Where goes the Feelings Monster? Microsoft have developed what they believe to be a method to support educators in better tuning their lessons to cater for the kinds of emotions students might express.

Good idea, considering today's students are becoming scarily psychopathic with their use of emotions. But why not stop there? There is a discussion to be had about this particular subject.

The theory to develop something as perhaps as sinister as this is to find out if students like or dislike the way in which they are being taught. Of course, the obvious conclusions will be its easy abuse to thwart teachers from actually teaching. They will be spending more time analysing emotional responses from what they are saying than actually saying anything. Not much of a classroom, eh?

You could call it instead a wild sheep chasing after a shepherd, or a prairie dog turning rabid, or a zombie piling disused brains into an emotion spinner. All these things could be possible, I suppose (probably not the latter).

But the Feelings Monster is much more than that. It preys on your emotions, it seems, determining if the teacher is doing a good job keeping the class in shape, raring to get started on the mundane maths class and drawing chequered grids on the whiteboard and calling it noughts and crosses. They probably forgot how many grid cells are in noughts and crosses while glancing over their stupid phones to see if the students are smiling.

Don't look at the students for their emotions, look at your phone, you dimwit.

Let's get serious

What is all the fuss about tracking emotional behaviour in children? Oh, but wait, that is EXACTLY what the Feelings Monster is all about. Instead of being a tool designed, allegedly, to help with determining the best form of teaching based on the emotional reactions of kids, it is seemingly a method through which to analyse and record the emotional behaviour of children.

In so doing, teachers can articulate thoughts and ideas without there being any open critical responses in the classroom. Sounds to good to be true, right? But that is what this is seemingly the point.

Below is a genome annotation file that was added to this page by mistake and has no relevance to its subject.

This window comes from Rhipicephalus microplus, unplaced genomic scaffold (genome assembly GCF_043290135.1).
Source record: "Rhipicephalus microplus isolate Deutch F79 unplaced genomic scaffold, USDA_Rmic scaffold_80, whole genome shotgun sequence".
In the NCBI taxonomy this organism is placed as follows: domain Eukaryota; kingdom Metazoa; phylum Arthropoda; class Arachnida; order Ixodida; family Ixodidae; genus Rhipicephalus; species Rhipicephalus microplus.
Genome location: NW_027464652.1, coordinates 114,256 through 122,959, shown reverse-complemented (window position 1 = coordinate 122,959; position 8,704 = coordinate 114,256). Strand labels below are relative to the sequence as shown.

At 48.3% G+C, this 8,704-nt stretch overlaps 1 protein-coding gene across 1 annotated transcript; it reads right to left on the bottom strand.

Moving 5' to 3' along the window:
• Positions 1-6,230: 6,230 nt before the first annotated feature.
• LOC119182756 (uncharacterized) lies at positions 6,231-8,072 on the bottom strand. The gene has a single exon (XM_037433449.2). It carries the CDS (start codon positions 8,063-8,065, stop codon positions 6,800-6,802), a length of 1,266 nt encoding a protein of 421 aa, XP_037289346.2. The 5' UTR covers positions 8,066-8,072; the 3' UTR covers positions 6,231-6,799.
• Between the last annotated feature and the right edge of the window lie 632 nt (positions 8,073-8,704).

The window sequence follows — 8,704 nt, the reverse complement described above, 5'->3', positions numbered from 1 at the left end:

A record of responses is just that, a record. But like social media, there is a dopamine test involved. What teachers are hoping for is positive environments and positive encounters with children, and the use of technology such as this gives them an excuse to avoid direct confrontation with children who fall out of line.

Now combine this with Artificial Intelligence. Overly zealous behaviour modification can be easily deployed, as the Feelings Monster can be used to determine how students are likely to react in any given situation. Children participating in this will unknowingly be handing over their behaviours to centralised authority where they can be monitored, emotionally, and demonstrate to authority how to deal with any given human in any context.

Behavioural algorithms have been developed for years such as that seen on social media, but now the combination of AI and this so-called "Feelings Monster" could be the method through which to covertly and secretively monitor children's behaviour in the classroom, thereby determining emotional cues and determining the best trigger responses for obedience and submission.

It also serves as the catalyst for emotional control, potentially allowing authority to eliminate threats before they become a threat and exacerbate threats where it serves them.

Children, as usual, are being used as bait for all technological advancements. As long as there is a reasonable excuse to deploy these new devices, no parent can reasonably object. All it takes is one step more before all children are bewildered into thinking their emotional reactions are their own and not otherwise manipulated by technology.